A third DUI/OWI in your lifetime is a felony. It is punishable by a fine between $500 and $5,000 and either imprisonment between one and five years, or probation following imprisonment in county jail for 30 days to one year, and community service for 60 to 180 days. Your driver’s license will be revoked indefinitely.

Other Consequences of a Drunk Driving Conviction

While it is relatively rare for those convicted of Operating While Impaired to be sentenced to jail for a first offense, this is by no means guaranteed. Upon conviction, you can expect to pay fines and costs of approximately $1,500.00 as courts commonly charge drunk driving convicts with costs of prosecution, police response, etc. A first-time offender can expect to serve a term of probation to the district court, typically one year. During this period, typical probation terms will include no alcohol/drug use, random chemical testing, and community service. Further, counseling and educational classes will be ordered. Attendance at Alcoholics Anonymous meetings may be ordered as well.

A drunk driving conviction will have a tremendous impact on your auto insurance rates. Michigan auto insurance averages $2.368/year but those with a first-offense OWI conviction pay on average $8,628/year. Convicted drunk drivers are subject to a $1,000 penalty for two consecutive years under the Driver Responsibility Act, for a total of $2,000 in additional costs. Insurance rates, already high in Michigan, will skyrocket. A second offense DUI will result in a minimum one year driver’s license revocation. Once you are able to qualify for a new driver’s license you will be considered “high risk” by insurance companies and your insurance rates will be even higher.

If you carry a concealed pistol with a blood alcohol level (“BAC”) of .10 or more, that’s a 93-day misdemeanor, and your CPL will be revoked permanently. If you are carrying a concealed pistol with a BAC of .08 to .10, that’s also a 93-day misdemeanor and your CPL will be revoked for up to 3 years. If you are carrying a concealed pistol with a BAC of .02 to .08, that’s a civil infraction, and your CPL will be revoked for 1 year.

Just like with a driver’s license, when you receive a CPL, you have given implied consent to a BAC test when carrying if a police officer has probable cause to believe you are carrying while under the influence of liquor or drugs. If you refuse, the police can get a warrant to compel a blood draw, and your CPL can be suspended or revoked, even if your BAC turns out to be 0.00.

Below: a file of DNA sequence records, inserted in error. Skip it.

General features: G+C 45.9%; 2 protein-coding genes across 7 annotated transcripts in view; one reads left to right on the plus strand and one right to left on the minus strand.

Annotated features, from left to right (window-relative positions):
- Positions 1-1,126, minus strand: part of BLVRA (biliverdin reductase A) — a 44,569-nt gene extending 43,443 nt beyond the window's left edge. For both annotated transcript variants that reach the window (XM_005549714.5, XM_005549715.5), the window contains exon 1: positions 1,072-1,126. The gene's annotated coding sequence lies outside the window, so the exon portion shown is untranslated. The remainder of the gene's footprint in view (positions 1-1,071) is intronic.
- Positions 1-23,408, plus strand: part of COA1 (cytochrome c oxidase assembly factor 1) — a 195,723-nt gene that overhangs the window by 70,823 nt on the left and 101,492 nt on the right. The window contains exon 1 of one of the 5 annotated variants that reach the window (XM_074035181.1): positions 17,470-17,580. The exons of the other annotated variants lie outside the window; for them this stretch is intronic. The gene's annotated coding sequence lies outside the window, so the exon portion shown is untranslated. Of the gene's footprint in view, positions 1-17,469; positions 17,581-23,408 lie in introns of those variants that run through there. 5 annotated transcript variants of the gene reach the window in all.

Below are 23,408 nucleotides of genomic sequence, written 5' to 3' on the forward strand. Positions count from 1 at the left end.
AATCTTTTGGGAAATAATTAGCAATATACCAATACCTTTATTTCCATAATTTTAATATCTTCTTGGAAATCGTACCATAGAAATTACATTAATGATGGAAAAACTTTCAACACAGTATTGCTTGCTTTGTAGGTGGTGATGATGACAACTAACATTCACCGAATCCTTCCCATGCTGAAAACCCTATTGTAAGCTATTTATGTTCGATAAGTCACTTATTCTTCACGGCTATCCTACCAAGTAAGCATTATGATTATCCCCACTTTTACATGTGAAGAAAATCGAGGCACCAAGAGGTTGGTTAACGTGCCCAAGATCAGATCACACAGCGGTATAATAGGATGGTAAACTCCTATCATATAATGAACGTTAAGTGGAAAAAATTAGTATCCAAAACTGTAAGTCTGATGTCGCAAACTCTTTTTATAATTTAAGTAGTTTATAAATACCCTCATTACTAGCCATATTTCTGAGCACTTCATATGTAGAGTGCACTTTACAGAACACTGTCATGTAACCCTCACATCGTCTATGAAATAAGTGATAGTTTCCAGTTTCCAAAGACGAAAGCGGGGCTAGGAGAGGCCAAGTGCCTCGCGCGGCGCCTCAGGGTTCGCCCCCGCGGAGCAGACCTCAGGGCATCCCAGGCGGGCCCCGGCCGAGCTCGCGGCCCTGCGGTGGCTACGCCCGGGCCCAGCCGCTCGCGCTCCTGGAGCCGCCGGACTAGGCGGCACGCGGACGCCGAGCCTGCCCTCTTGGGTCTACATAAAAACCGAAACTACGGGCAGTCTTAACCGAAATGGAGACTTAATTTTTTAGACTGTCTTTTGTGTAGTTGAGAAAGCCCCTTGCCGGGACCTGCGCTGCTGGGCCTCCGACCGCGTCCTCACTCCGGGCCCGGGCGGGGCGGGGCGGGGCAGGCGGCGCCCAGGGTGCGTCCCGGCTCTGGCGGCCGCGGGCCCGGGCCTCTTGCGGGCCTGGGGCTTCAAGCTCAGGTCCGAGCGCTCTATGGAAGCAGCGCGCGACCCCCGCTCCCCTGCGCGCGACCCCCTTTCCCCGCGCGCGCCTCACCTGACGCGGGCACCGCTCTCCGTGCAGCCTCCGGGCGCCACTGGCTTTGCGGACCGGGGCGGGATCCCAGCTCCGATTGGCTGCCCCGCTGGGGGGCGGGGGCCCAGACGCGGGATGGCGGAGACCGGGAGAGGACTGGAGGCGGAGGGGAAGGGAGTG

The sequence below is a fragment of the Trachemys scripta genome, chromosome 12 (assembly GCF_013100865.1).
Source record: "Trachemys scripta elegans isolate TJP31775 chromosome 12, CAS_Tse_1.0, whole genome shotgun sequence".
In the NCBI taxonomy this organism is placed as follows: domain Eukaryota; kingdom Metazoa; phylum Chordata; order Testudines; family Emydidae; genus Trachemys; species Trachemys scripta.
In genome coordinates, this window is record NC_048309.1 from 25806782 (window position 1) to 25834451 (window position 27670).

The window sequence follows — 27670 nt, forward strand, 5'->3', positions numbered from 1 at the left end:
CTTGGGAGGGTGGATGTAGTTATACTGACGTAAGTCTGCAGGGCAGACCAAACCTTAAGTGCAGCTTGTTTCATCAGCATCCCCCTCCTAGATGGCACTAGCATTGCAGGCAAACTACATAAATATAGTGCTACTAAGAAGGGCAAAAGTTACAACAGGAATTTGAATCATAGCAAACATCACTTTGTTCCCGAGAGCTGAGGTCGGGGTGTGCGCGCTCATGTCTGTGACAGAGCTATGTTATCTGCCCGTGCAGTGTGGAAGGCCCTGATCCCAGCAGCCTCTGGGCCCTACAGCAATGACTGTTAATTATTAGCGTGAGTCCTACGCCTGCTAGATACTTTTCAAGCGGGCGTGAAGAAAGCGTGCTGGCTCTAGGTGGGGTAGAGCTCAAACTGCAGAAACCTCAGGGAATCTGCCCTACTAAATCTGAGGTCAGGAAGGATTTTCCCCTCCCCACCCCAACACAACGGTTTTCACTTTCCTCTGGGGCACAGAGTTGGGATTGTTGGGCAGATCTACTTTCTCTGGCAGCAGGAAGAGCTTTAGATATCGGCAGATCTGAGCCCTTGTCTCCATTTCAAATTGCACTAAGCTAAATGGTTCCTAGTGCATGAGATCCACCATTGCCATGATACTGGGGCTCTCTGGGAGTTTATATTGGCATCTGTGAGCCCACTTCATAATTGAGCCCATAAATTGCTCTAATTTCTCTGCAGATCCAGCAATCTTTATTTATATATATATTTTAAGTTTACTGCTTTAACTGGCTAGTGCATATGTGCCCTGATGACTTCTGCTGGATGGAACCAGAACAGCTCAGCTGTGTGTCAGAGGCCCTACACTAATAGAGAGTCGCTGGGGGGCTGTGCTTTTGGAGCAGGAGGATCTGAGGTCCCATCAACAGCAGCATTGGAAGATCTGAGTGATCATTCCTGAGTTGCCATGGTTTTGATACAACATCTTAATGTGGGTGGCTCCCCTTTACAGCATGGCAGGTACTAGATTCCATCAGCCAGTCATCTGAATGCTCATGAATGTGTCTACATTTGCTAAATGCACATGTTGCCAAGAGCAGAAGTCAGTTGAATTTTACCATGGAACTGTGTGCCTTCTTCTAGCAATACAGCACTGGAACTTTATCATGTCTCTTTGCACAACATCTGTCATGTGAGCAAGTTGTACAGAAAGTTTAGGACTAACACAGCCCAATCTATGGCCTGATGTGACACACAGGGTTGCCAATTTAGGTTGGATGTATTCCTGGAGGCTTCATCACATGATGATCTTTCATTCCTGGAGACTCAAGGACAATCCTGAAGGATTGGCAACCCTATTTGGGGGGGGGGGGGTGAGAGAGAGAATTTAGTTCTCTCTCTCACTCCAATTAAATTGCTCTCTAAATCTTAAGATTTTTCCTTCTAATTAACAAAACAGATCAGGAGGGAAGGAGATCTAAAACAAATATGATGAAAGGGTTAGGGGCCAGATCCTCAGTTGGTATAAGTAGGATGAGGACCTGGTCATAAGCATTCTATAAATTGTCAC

If you are carrying your concealed pistol and you decide to drink alcohol, you must first secure the pistol in your motor vehicle. The pistol must be locked in the trunk. If the vehicle has no trunk, then the pistol must be unloaded and locked in a container or compartment, separate from the ammunition.

What You Should Do if Pulled Over on Suspicion of Drunk Driving

Once you realize that an officer wants to stop you, pull over to a safe spot immediately. When you do this, be sure to use your turn signal and don’t make any sudden or erratic movements with your vehicle. Be sure to pull over far enough that the officer won’t be clipped by other vehicles driving by.

After you pull over, shut off your engine so the officer doesn’t perceive you as a flight risk. If it’s dark out, turn on the lights inside the vehicle. Don’t go rummaging for your license and registration. Instead, wait for the officer to ask you for them. If you go through the glove compartment, reach into your jacket, or reach under your seat, the officer may think you’re grabbing a weapon. Many officers have been attacked or killed when approaching stopped vehicles and all officers know that. For law enforcement, one of the most dangerous times is when they approach vehicles during traffic stops, so you want to show the officer that you’re not a threat. It’s best to keep your hands on the steering wheel until the officer asks for your license and registration. This way, you put the officer at ease right off the bat.

Do not get out of your vehicle unless the officer asks you to. When the officer speaks to you, be polite and respectful. Even if the officer seems to be in a bad mood, you don’t want to aggravate the officer more by antagonizing them. You may have to swallow your pride, but it’s a whole lot better than angering an officer and winding up in the back of his patrol car.

When you’re pulled over for a drug or alcohol-related DUI, it’s in your best interest to remain calm and polite. If you are rude or belligerent, it can be captured on the officer’s body camera or a dash cam and it can be used as powerful evidence to nail you in court.

What to Do if You Have Been Charged with Drunk Driving.

If you are charged with OWI/DUI you should immediately retain competent counsel. At Kirsch Daskas, our staff and attorneys will review the evidence compiled by the police and make a determination as to the admissibility and sufficiency of the evidence being presented. Your attorney can then formulate and recommend a defense strategy.